Rich Galen
Friday Stuff

Lots of things for a Friday morning.

This week marked the first day of summer in Your Nation's Capital. We had a temps in the high 90's to mark the occasion. A lovely young woman from the office said we missed Spring. I said, "No we didn't. We had Spring in January."

I got that kind of look that 65 year-old-man gets from a 20-something woman who is begging the elevator to go faster.

As you know all too well, two of my major shortcomings are legal issues and arithmetic.

On the legal front, all I know about Presidential claims of Executive Privilege is that they result in screams of "Cover up!" from the opposition party and "Your Guys Did it, Too" from the President's party.

Both are correct.

Executive Privilege is the concept that a President has to have the ability allow his subordinates to freely express themselves without fear of their words (or their differing positions) to become the subject of public debate (read "ridicule"). The first time it was used was by George Washington.

The President claimed Executive Privilege to stop Attorney General Eric Holder from handing over the documents that the GOP-led House of Representatives wants to see concerning certain aspects of the horribly stupid "Fast and Furious" operation that resulted in the death of U.S. Border Patrol Agent Brian Terry.

The part of that decision that I don't understand is this: The scandal was effectively contained within the Departments of Homeland Security and the Justice. This claim doesn't just lay Fast and Furious at the front door of the White House, it puts a pile of documents smack on the President's desk.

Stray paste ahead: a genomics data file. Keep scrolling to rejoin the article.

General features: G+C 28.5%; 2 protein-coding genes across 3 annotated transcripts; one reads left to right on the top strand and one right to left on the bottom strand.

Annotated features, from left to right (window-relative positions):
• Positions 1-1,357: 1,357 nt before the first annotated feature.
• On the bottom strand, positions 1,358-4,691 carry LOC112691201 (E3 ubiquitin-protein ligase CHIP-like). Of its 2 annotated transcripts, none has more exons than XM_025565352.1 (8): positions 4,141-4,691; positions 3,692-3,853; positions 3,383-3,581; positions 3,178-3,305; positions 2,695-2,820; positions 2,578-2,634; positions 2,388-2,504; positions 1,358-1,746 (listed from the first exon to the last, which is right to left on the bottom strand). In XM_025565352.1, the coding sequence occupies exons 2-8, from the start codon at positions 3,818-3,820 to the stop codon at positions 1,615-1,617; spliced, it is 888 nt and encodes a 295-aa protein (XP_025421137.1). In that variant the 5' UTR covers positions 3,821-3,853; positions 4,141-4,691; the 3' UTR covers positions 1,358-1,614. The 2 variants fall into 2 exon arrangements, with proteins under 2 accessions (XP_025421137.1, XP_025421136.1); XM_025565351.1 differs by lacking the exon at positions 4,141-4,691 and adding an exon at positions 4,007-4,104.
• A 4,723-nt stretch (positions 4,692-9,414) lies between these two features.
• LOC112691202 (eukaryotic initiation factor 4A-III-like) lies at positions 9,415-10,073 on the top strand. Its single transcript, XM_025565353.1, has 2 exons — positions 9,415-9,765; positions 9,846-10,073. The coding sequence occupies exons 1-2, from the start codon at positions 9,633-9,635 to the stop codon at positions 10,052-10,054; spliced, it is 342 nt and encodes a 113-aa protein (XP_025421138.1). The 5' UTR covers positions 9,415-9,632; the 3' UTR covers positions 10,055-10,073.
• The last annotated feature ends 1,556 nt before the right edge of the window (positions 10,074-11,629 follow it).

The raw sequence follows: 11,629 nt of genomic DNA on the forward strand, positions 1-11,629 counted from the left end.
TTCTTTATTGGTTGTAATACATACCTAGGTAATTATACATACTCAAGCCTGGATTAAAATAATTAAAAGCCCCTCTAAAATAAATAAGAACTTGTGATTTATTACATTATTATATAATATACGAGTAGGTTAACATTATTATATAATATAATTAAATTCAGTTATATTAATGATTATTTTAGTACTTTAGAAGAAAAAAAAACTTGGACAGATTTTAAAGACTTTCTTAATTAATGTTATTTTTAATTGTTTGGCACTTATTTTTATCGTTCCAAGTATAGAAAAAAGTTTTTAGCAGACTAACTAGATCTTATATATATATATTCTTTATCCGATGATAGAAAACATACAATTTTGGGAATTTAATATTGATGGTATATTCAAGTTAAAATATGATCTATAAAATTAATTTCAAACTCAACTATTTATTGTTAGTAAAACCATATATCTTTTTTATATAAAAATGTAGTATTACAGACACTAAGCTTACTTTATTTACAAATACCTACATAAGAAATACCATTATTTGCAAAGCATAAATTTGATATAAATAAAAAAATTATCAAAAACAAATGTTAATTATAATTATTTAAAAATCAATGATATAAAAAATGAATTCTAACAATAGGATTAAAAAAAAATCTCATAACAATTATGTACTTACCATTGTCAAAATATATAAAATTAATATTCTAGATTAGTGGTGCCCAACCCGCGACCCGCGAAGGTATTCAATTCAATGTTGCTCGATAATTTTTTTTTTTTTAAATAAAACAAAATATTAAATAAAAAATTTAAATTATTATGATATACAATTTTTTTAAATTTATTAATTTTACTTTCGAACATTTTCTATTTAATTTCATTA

Like most Presidents, Obama (and the people around him) are very careful to leave room for "plausible deniability." Saying that the documents that Congressman Darrell Issa (R-CA) has asked for contains intimate discussions among and/or between the President and/or his closest advisors removes any future assertion that Obama knew nothing about the operation.

Conservatives are making a big deal about the fact that White House Press Secretary Jay Carney couldn't remember the name of the Agent that was killed in the operation.

I don't see that as Carney, or the White House, dissing Agent Terry. I see it as another example of how inept this White House is.


Rich Galen

Rich Galen has been a press secretary to Dan Quayle and Newt Gingrich. Rich Galen currently works as a journalist and writes at Mullings.com.